The holiday season is filled with traditions - and not every holiday tradition is going to be your cup of tea.

The History of Traditions

Some of the most common holiday traditions at Christmas time are exchanging gifts and putting up a decorated Christmas tree. The history of Christmas trees goes back to the middle ages, while the exchanging of gifts can be traced to the birth of Jesus 2,000 years ago. Many other traditions came along in the 20th century and really haven't been around all that long.

Christmas traditions in Grand Junction can involve things like food, movies, music, and countless other things that are closely connected to the holidays like fruitcake, Christmas caroling, holiday light displays, parties, and special events.

Christmas Means Different Things To Different People

Christmas doesn't mean the same thing to everyone - and not everyone loves the same traditions equally. We are all different. We have different likes and dislikes, opinions, and life circumstances - and if we have learned anything in recent times, it's that it's okay to be different.

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I Hate Ugly Sweaters

A Christmas tradition I could do without is ugly sweaters - contests and parties. People might tell me to lighten up, but, the fact is, I don't feel comfortable wearing an ugly sweater. It's a personal thing. If other people want to do it, fine by me, but leave me out, please.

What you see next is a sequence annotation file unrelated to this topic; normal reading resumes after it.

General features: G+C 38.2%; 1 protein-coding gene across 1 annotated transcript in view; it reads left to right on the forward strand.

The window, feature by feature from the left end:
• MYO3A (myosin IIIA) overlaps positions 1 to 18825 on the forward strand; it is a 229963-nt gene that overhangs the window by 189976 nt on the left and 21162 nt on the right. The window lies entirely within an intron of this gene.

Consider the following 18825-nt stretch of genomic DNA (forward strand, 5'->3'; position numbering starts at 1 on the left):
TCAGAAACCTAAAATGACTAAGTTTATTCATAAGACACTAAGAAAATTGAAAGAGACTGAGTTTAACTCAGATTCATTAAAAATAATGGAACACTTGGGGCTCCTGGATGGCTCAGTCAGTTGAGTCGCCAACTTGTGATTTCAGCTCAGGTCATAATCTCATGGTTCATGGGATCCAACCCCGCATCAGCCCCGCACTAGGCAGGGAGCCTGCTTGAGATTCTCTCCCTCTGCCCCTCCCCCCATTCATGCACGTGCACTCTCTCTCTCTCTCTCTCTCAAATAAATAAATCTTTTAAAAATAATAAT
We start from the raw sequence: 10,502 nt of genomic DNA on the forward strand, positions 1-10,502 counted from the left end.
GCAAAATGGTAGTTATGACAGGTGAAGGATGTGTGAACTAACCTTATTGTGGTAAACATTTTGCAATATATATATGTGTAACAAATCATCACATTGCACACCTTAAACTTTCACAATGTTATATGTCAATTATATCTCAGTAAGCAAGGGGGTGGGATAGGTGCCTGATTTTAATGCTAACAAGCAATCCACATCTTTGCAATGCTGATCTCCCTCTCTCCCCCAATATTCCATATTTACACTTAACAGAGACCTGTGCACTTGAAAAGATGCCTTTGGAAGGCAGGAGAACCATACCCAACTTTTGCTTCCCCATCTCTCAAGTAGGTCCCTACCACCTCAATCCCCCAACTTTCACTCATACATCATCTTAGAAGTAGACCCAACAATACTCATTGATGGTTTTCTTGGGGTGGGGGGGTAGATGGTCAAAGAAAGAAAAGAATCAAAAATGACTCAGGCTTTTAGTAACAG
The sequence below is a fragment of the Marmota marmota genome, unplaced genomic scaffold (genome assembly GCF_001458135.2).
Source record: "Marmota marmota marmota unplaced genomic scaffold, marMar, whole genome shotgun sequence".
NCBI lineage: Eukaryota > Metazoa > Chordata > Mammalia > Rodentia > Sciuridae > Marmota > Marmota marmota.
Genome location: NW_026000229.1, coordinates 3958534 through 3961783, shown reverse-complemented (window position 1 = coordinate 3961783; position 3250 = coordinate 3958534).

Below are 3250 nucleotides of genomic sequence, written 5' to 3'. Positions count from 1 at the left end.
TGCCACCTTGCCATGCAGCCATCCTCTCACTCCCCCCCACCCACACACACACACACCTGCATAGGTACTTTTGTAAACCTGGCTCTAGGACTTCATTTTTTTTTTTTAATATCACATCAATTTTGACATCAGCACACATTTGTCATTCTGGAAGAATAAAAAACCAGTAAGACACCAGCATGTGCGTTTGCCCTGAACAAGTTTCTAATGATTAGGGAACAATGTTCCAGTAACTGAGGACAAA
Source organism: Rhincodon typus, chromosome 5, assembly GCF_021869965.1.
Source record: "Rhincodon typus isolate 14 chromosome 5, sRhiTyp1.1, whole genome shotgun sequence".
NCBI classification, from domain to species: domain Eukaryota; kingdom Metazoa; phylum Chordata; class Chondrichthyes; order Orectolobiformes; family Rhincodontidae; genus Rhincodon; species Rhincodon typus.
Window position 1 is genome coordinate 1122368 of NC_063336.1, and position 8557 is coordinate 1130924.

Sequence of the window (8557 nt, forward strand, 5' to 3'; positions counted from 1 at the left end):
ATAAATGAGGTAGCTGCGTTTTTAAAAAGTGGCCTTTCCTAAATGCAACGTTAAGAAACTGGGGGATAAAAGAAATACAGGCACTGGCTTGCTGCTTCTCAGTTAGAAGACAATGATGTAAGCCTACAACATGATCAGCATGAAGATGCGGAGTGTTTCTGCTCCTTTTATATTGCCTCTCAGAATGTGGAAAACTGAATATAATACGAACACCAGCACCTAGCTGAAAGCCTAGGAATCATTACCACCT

Grand Junction Christmas Traditions We Despise

Recently, I asked friends and listeners to name a holiday tradition they don't really enjoy. Their responses covered everything from food and movies, to music and traffic. Some people love all the wonderful holiday traditions, while others seem to simply hate every last bit of it. Scroll on to see which of these traditions you absolutely love - and which ones you wish would become extinct.

Grand Junction Christmas Light Displays of the 1940s

These decorations don't compare to the magnificent blue light display you'll see in the neighborhood in the northwest part of town. It was a different time. Even at that, there's something heartwarming about these 1948 decorations.

These are the best of the best of 1948. I regret I don't know which house placed first, second, etc. In the end, it doesn't matter. They're all great. Take a look at the gallery. Who knows? You might see a house you recognize. For that matter, you might see someone you recognize.

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